Courtesy of iii.org
According to Deutsche Welle, an Austrian court has held a farmer liable after one of his cows killed a hiker walking through his farm. The article reported that the cow grew enraged at the hiker’s dog and charged at them. The farmer will have to pay over $200,000 in restitution for the horrible event to the deceased’s spouse and son.
I’m not well-versed on the nuances of Austrian liability law and insurance. But what if a similar (hopefully non-fatal) accident happened on a farm in the U.S. – how would insurance play a role?
Luckily, there’s a thing called “farm insurance.” It can get complicated, but often a farm insurance policy is just a hodgepodge of property and liability coverages – with a lot of customization in between for the unique needs of each farm.
Today, let’s just focus on the liability part. Imagine Farmer Joe’s cow, Betty, runs wild and breaks the leg of someone visiting his farm. What happens?
Paying for liability damages and medical expenses
The standard farm liability policy will cover damages if someone is hurt on the farm (subject to various limitations and exclusions, of course). So when Betty breaks someone’s leg, Farmer Joe’s insurance will help cover any damages he has to pay. The farm policy will also pay for some medical expenses, regardless of who is at fault for the injury. Medical expenses usually include first aid and other necessary services.
Feats of strength are not covered
Easy enough. But imagine another scenario: Farmer Joe is holding a cow race on his farm and has invited his neighbors to watch. Betty breaks loose from the race track and breaks his neighbor’s leg. In this case, Farmer Joe is probably not covered for any injuries arising out of races, strength contests, or stunts. Nor is he covered if someone got hurt while riding Betty for a fee.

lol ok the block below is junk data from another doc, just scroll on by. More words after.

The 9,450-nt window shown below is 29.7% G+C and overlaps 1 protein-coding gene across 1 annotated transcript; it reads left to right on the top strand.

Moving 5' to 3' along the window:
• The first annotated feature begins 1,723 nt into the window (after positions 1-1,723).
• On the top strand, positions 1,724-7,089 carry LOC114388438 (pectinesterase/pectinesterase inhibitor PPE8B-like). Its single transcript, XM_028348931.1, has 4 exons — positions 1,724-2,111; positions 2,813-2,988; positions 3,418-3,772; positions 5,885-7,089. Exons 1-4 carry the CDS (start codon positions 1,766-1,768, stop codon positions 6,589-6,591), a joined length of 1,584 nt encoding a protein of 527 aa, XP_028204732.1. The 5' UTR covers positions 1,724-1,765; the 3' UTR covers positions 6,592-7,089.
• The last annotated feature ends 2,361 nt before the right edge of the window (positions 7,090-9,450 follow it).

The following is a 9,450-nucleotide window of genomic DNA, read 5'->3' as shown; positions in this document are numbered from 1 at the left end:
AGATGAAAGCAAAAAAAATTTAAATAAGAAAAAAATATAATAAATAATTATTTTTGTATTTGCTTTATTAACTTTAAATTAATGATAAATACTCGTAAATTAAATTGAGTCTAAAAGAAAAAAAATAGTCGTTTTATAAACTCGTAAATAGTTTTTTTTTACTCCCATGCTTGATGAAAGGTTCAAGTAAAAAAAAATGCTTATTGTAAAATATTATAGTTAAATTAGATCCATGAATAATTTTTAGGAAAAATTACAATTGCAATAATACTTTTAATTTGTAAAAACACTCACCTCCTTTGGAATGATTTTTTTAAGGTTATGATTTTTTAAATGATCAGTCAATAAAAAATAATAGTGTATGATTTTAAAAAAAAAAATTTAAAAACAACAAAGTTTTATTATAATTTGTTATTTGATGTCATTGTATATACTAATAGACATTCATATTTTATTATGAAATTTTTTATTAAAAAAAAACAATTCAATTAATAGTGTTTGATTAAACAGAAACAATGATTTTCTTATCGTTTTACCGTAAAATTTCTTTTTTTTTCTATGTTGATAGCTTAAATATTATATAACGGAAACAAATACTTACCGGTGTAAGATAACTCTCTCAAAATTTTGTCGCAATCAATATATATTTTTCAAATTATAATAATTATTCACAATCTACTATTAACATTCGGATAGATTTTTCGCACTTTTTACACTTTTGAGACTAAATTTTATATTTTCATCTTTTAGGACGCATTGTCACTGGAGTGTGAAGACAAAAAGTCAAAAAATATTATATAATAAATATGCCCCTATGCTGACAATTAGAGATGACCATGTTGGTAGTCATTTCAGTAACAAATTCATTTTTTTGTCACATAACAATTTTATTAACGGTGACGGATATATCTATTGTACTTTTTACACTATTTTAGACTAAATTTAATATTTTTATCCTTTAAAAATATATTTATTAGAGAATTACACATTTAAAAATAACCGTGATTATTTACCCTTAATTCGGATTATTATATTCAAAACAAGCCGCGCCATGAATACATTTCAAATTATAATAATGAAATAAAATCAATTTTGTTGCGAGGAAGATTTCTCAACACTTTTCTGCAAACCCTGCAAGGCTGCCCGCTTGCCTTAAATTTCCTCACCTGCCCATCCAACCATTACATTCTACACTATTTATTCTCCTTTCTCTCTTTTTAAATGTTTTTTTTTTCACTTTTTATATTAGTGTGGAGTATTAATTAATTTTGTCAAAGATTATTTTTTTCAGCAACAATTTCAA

Lots of policies, lots of options
There are many types of farms: dairy farms, cattle ranches, horse farms, poultry farms, agritourism farms. There are many different types of insurance coverages available for each unique situation. Here’s just a taste:
- Horse farms and ranches (property and liability)
- Commercial equine (liability for horse-breeding operations)
- Equine (business coverage if a horse becomes ill or dies)
- Livestock insurance (covers animals other than horses)
- Crop insurance
- Farrier (property and liability for people who shoe horses)
- Riding instructor
- Roadside farm stand and farmers’ market insurance
- Agritourism (corn mazes, on-premises hay rides, petting zoos)
It’s always important to talk to an insurance agent about your coverage needs. You may not think that you have farm liability exposures, but if you live in a semi-rural or rural area and own livestock, it’s probably a good idea to double check.
You can read more about farm and ranch insurance here.